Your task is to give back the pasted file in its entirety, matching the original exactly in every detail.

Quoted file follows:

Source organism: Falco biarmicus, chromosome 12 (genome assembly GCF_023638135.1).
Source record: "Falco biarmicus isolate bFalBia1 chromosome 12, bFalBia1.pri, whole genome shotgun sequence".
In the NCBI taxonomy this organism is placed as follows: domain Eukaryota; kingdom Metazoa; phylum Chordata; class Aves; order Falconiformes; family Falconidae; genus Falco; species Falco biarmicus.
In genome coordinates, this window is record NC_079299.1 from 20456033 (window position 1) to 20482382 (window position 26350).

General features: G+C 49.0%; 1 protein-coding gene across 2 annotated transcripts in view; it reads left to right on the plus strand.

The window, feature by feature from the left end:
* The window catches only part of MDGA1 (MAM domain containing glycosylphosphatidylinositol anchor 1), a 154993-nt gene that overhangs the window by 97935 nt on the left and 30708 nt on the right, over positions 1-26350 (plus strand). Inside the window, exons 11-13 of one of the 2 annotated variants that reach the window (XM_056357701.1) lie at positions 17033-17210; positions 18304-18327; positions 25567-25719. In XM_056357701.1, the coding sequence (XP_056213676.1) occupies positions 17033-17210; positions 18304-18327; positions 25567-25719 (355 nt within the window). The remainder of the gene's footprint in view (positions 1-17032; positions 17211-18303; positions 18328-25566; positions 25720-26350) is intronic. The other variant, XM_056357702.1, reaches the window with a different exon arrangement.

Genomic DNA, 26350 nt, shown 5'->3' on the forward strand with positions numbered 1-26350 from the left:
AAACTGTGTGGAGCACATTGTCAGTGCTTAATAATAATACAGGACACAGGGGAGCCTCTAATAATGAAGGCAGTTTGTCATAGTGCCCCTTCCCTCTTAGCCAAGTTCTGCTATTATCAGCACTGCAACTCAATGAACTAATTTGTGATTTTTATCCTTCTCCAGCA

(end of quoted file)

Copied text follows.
Source organism: Falco biarmicus, chromosome 12 (genome assembly GCF_023638135.1).
Source record: "Falco biarmicus isolate bFalBia1 chromosome 12, bFalBia1.pri, whole genome shotgun sequence".
In the NCBI taxonomy this organism is placed as follows: domain Eukaryota; kingdom Metazoa; phylum Chordata; class Aves; order Falconiformes; family Falconidae; genus Falco; species Falco biarmicus.
In genome coordinates, this window is record NC_079299.1 from 20456033 (window position 1) to 20482382 (window position 26350).

General features: G+C 49.0%; 1 protein-coding gene across 2 annotated transcripts in view; it reads left to right on the plus strand.

The window, feature by feature from the left end:
* The window catches only part of MDGA1 (MAM domain containing glycosylphosphatidylinositol anchor 1), a 154993-nt gene that overhangs the window by 97935 nt on the left and 30708 nt on the right, over positions 1-26350 (plus strand). Inside the window, exons 11-13 of one of the 2 annotated variants that reach the window (XM_056357701.1) lie at positions 17033-17210; positions 18304-18327; positions 25567-25719. In XM_056357701.1, the coding sequence (XP_056213676.1) occupies positions 17033-17210; positions 18304-18327; positions 25567-25719 (355 nt within the window). The remainder of the gene's footprint in view (positions 1-17032; positions 17211-18303; positions 18328-25566; positions 25720-26350) is intronic. The other variant, XM_056357702.1, reaches the window with a different exon arrangement.

Genomic DNA, 26350 nt, shown 5'->3' on the forward strand with positions numbered 1-26350 from the left:
AAACTGTGTGGAGCACATTGTCAGTGCTTAATAATAATACAGGACACAGGGGAGCCTCTAATAATGAAGGCAGTTTGTCATAGTGCCCCTTCCCTCTTAGCCAAGTTCTGCTATTATCAGCACTGCAACTCAATGAACTAATTTGTGATTTTTATCCTTCTCCAGCA